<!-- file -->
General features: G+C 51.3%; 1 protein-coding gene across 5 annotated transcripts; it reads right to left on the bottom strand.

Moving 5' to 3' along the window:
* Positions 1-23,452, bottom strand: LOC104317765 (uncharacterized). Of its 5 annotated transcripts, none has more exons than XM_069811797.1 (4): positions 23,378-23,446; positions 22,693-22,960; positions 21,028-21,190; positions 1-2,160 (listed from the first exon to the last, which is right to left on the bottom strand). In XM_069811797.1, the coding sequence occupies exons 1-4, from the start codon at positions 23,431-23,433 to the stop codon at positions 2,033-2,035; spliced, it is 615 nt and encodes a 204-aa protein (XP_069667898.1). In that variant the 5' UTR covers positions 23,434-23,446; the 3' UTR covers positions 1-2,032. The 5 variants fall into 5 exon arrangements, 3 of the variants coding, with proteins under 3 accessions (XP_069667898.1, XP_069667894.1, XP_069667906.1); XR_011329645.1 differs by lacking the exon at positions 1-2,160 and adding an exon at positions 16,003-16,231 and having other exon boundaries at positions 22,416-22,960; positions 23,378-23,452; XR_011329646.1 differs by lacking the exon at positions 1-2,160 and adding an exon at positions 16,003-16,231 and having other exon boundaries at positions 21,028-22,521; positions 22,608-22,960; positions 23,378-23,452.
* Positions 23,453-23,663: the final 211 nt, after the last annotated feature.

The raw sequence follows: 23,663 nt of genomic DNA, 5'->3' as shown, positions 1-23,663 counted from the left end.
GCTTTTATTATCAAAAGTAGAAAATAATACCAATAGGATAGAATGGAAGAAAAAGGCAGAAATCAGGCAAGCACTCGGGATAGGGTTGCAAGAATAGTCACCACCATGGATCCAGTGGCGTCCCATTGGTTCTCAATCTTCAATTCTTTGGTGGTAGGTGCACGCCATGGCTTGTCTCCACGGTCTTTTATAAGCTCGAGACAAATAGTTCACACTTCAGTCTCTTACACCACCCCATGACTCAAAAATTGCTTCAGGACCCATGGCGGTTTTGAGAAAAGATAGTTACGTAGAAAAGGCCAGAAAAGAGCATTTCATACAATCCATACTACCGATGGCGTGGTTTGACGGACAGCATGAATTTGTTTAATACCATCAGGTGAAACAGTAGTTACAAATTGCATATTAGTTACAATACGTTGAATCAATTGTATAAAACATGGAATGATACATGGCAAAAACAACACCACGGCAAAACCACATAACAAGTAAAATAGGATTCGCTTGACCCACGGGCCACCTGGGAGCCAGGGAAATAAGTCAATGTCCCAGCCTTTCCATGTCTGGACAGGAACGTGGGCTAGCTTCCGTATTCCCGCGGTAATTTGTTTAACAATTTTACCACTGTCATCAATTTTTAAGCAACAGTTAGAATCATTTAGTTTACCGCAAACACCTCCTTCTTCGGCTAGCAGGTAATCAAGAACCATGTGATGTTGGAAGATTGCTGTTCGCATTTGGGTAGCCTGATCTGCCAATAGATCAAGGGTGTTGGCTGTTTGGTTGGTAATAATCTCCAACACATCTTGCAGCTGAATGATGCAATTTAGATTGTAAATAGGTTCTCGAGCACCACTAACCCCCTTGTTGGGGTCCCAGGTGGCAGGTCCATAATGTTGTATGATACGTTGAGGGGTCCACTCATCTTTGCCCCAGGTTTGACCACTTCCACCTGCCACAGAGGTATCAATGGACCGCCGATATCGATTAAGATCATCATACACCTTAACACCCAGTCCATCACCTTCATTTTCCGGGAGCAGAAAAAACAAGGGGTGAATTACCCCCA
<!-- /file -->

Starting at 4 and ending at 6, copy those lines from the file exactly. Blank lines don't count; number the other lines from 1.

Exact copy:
* Positions 23,453-23,663: the final 211 nt, after the last annotated feature.

The raw sequence follows: 23,663 nt of genomic DNA, 5'->3' as shown, positions 1-23,663 counted from the left end.
GCTTTTATTATCAAAAGTAGAAAATAATACCAATAGGATAGAATGGAAGAAAAAGGCAGAAATCAGGCAAGCACTCGGGATAGGGTTGCAAGAATAGTCACCACCATGGATCCAGTGGCGTCCCATTGGTTCTCAATCTTCAATTCTTTGGTGGTAGGTGCACGCCATGGCTTGTCTCCACGGTCTTTTATAAGCTCGAGACAAATAGTTCACACTTCAGTCTCTTACACCACCCCATGACTCAAAAATTGCTTCAGGACCCATGGCGGTTTTGAGAAAAGATAGTTACGTAGAAAAGGCCAGAAAAGAGCATTTCATACAATCCATACTACCGATGGCGTGGTTTGACGGACAGCATGAATTTGTTTAATACCATCAGGTGAAACAGTAGTTACAAATTGCATATTAGTTACAATACGTTGAATCAATTGTATAAAACATGGAATGATACATGGCAAAAACAACACCACGGCAAAACCACATAACAAGTAAAATAGGATTCGCTTGACCCACGGGCCACCTGGGAGCCAGGGAAATAAGTCAATGTCCCAGCCTTTCCATGTCTGGACAGGAACGTGGGCTAGCTTCCGTATTCCCGCGGTAATTTGTTTAACAATTTTACCACTGTCATCAATTTTTAAGCAACAGTTAGAATCATTTAGTTTACCGCAAACACCTCCTTCTTCGGCTAGCAGGTAATCAAGAACCATGTGATGTTGGAAGATTGCTGTTCGCATTTGGGTAGCCTGATCTGCCAATAGATCAAGGGTGTTGGCTGTTTGGTTGGTAATAATCTCCAACACATCTTGCAGCTGAATGATGCAATTTAGATTGTAAATAGGTTCTCGAGCACCACTAACCCCCTTGTTGGGGTCCCAGGTGGCAGGTCCATAATGTTGTATGATACGTTGAGGGGTCCACTCATCTTTGCCCCAGGTTTGACCACTTCCACCTGCCACAGAGGTATCAATGGACCGCCGATATCGATTAAGATCATCATACACCTTAACACCCAGTCCATCACCTTCATTTTCCGGGAGCAGAAAAAACAAGGGGTGAATTACCCCCA